…risking its credibility,…
While the decision of the CBR came as a surprise to us, and the market, it did not lead to sharp movements in the ruble. Still, it begs the question why the CBR has resorted to a policy of buying FX reserves. After all, it was just in November that the central bank moved to a free floating currency, only to see it selling large amounts of FX reserves to try to halt the steep slide in the ruble in December of last year when Russia’s economy was in the midst of a severe banking crisis. So, at the very least, the decision seems to be at odds with the central bank’s long-term strategy, and some may argue that the bank’s credibility could even be at stake.
…but helping its external position to stabilise,…
That said there is some merit in the decision as well. Buying $100 – $200 million of foreign currencies on a daily basis would directly boost the stock of Russia’s foreign FX reserves by $25bn – $50bn per year. Although the most important driver of the ruble will remain the development in the oil price, FX purchases will also weigh on the currency somewhat. This will make imports more expensive and hence support the country’s current account surplus, leading to a larger inflow of foreign currencies. While difficult to precisely estimate, the total effect of the central bank’s changed policy on Russia’s FX reserves is therefore likely to be somewhat larger.
…and further underpinning market sentiment
The central bank’s decision could also help to bolster market sentiment. In particular, if financial market participants were to believe that the economy has moved through the eye of the storm, though as we mentioned earlier, incoming data are clearly suggesting this is not yet the case. Improved optimism would probably limit capital outflows somewhat, implying that there would be less of an outflow of foreign currency.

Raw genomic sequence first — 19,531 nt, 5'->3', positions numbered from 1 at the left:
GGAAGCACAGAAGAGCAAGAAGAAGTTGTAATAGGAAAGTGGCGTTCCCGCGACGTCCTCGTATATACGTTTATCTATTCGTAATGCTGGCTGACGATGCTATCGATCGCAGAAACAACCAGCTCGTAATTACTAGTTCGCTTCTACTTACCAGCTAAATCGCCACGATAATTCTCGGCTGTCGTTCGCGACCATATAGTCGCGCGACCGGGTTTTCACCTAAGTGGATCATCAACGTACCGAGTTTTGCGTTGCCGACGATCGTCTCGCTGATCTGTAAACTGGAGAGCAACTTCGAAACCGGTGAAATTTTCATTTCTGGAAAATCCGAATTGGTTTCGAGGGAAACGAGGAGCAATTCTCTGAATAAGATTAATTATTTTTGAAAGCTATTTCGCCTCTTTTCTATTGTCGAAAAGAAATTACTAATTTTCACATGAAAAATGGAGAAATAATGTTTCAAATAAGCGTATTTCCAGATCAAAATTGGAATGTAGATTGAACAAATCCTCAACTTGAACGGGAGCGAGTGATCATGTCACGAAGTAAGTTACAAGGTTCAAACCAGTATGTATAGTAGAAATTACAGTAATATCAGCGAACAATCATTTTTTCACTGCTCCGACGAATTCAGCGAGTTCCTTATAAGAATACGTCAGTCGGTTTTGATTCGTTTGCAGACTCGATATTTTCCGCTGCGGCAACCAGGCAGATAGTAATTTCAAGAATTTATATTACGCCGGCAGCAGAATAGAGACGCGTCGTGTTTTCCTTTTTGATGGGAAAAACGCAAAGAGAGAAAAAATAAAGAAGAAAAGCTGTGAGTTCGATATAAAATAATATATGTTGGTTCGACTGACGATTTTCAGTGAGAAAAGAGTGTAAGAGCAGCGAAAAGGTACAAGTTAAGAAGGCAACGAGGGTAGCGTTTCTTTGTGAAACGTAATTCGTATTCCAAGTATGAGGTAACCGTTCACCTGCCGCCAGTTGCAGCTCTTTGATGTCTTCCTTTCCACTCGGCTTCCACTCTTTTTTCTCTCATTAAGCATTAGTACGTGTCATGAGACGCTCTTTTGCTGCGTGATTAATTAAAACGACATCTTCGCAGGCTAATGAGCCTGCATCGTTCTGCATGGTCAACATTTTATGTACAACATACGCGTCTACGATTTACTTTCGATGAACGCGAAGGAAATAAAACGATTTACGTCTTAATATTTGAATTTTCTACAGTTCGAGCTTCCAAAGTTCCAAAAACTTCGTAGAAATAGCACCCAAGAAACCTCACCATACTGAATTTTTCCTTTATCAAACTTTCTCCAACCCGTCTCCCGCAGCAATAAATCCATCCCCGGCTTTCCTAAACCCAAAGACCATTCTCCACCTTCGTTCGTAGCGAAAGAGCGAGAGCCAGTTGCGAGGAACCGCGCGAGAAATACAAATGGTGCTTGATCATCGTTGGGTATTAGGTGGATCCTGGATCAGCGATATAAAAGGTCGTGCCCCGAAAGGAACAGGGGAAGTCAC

Effects will be small compared to total loss
Still, the size of the amount of foreign FX reserves that the CBR will be able to accumulate is likely to remain small compared to the total outflow that we have seen over the past one and a half years. Indeed, since the beginning of last year, almost $150bn of FX reserves have seeped out of the country, though at $360bn, Russia’s pool of reserves is still sizeable.
But oil price developments remain key
The CBR’s move notwithstanding, the bigger influencer in terms of Russia’s reserves will be developments in the oil price. Indeed, it was the plunge in oil prices that ignited the ruble crisis last year, as it laid bare the overdependence of the economy on energy. Working in the opposite direction, we do not think that it is a coincidence that there are some tentative signs that Russia’s FX reserves have started to stabilise roughly around the same time that the oil price seems to have found some footing. With 70% of Russia’s exports consisting of energy, movements in oil price are the key determinant for the amount of hard currency that flows into the country and for the health of the economy more generally.
Too soon to give the all-clear signal
In this respect, it is encouraging to note that, despite the recent renewed softness in oil prices, our energy analyst continues to see Brent oil bouncing back to $65 per barrel at the end of this year. Still, we think it is too soon to raise the all clear sign for Russia’s reserves. While the central bank’s changed FX policy will help to bolster the tentative stabilisation in Russia’s FX reserves, there remains a risk of ongoing capital flight, in particular now that the recession is deepening. As such, we are sceptical whether the stabilisation in Russia’s FX reserves will last.